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Hepatitis B

ASCO 2015: PD-1 Checkpoint Inhibitor Nivolumab Shows Promise against Liver Cancer

Bristol-Myers Squibb's PD-1 immune checkpoint inhibitor nivolumab (Opdivo) was a star of the show at the American Society of Clinical Oncology (ASCO) annual meeting this week in Chicago, with study results showing that the drug demonstrated anti-tumor activity against hepatocellular carcinoma in a Phase 1/2 study, along with further Phase 3 evidence of its effectiveness against lung cancer and melanoma.

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EASL 2015: Stopping Tenofovir is Safe for Hepatitis B Patients on Long-term Therapy

Most hepatitis B patients who stopped taking tenofovir (Viread) after more than 3 years on treatment had good outcomes, according to a presentation at the European Association for the Study of the Liver (EASL) 50th International Liver Congress last month in Vienna. Although all patients who stopped tenofovir saw their HBV viral load rise, most maintained normal ALT levels and only a few needed to restart therapy.

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EASL 2015: Expanded Vaccination and Treatment Could Help Eliminate Hepatitis B Worldwide

While universal infant hepatitis B virus (HBV) vaccination has already led to major advances in reducing new infections in some settings, further expansion of prevention and treatment are needed to significantly reduce HBV transmission and liver disease mortality, according to an analysis presented at the European Association for the Study of the Liver (EASL) 50th International Liver Congress this week in Vienna.

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EASL 2015: HBV Patients on Long-term Entecavir or Tenofovir Have Low Mortality, HCC Still a Risk

More than 95% of people with chronic hepatitis B were still alive after 5 years on antiviral therapy with entecavir (Baraclude) or tenofovir (Viread), and most deaths were due to non-liver-related causes, but hepatocellular carcinoma was still a major factor affecting mortality, researchers reported presented at the European Association for the Study of the Liver (EASL) 50th International Liver Congress last month in Vienna. 

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Global Hepatitis B Epidemic Treatable at Cost of Just $36 per Patient per Year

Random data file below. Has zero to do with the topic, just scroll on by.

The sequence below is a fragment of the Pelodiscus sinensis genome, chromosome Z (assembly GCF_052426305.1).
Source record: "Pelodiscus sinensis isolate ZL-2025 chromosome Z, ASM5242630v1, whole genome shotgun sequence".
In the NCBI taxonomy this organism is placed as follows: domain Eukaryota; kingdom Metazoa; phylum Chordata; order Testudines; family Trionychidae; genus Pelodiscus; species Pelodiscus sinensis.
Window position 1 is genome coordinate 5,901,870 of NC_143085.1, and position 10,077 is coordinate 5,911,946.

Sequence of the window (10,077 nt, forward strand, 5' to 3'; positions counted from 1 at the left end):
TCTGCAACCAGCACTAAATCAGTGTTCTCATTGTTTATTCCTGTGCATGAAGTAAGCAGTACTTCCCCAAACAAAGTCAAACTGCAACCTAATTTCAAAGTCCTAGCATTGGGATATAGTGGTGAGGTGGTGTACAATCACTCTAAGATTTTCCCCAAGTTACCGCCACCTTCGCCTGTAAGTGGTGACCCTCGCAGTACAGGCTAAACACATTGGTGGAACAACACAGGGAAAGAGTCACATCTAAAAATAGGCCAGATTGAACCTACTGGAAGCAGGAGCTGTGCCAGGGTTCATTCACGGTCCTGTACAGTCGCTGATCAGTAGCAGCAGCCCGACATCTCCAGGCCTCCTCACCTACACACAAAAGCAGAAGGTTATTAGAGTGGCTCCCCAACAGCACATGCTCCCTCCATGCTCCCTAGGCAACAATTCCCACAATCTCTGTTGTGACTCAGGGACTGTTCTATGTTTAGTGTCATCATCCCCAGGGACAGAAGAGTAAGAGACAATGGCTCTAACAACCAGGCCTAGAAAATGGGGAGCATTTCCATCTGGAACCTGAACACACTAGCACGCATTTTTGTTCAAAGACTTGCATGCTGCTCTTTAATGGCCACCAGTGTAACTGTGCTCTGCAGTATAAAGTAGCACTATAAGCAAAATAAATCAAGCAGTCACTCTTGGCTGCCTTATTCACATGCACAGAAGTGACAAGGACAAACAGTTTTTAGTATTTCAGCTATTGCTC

Large-scale production of generic entecavir (Baraclude) could cut the cost of first-line hepatitis B virus (HBV) therapy to just $36 per patient per year, according to a study published in the online edition of the Journal of Virus Eradication. The authors believe that this price could facilitate low-cost global therapy for hepatitis B. The cost of scaled-up generic production of entecavir was shown to be significantly cheaper than that associated with alternative therapies, including tenofovir (Viread).

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EASL 2015: Prenylation Inhibitor Lonafarnib Lowers Hepatitis Delta Viral Load During Therapy

Lonafarnib, a farnesyl transferase inhibitor that interferes with viral assembly, reduced hepatitis delta virus (HDV) levels by more than 3 log in a Phase 2 study presented at the European Association for the Study of the Liver (EASL) 50th International Liver Congress last month in Vienna. Combining lonafarnib with pegylated interferon for 8 weeks led to significantly greater HDV RNA declines than lonafarnib alone, but boosting with ritonavir achieved an even greater effect with an all-oral regimen. HDV viral load rose again after stopping therapy, however, and researchers are now evaluating longer treatment durations.

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World Health Organization Issues First Hepatitis B Prevention and Treatment Guidelines

The World Health Organization (WHO) released its first-ever guidelines for the prevention, care, and treatment of hepatitis B virus (HBV) infection, a major cause of illness and death worldwide. For treatment, WHO recommends the antivirals tenofovir (Viread) or entecavir (Baraclude), and says that people with liver cirrhosis need treatment most urgently.

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EASL 2015: Nucleic Acid Polymer REP 2139-Ca Shows Promise Against Hepatitis B and Delta Viruses

The nucleic acid-based polymer REP 2139-Ca lowered hepatitis B surface antigen (HBsAg) levels and significantly reduced hepatitis B and hepatitis delta viral loads when combined with immunotherapy, according to presentations at the European Association for the Study of the Liver (EASL) 50th International Liver Congress last month in Vienna.

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Gut Microbes May Play a Role in Age-Related Hepatitis B Virus Clearance

Treating adult mice with antibiotics to wipe out their intestinal microbiota made them unable to naturally clear hepatitis B virus (HBV), so they became more like young mice that developed chronic infection, according to a report in the February 2 Proceedings of the National Academy of Sciences. The researchers also showed that mice lacking toll-like receptor 4 (TLR4) cleared HBV regardless of age.

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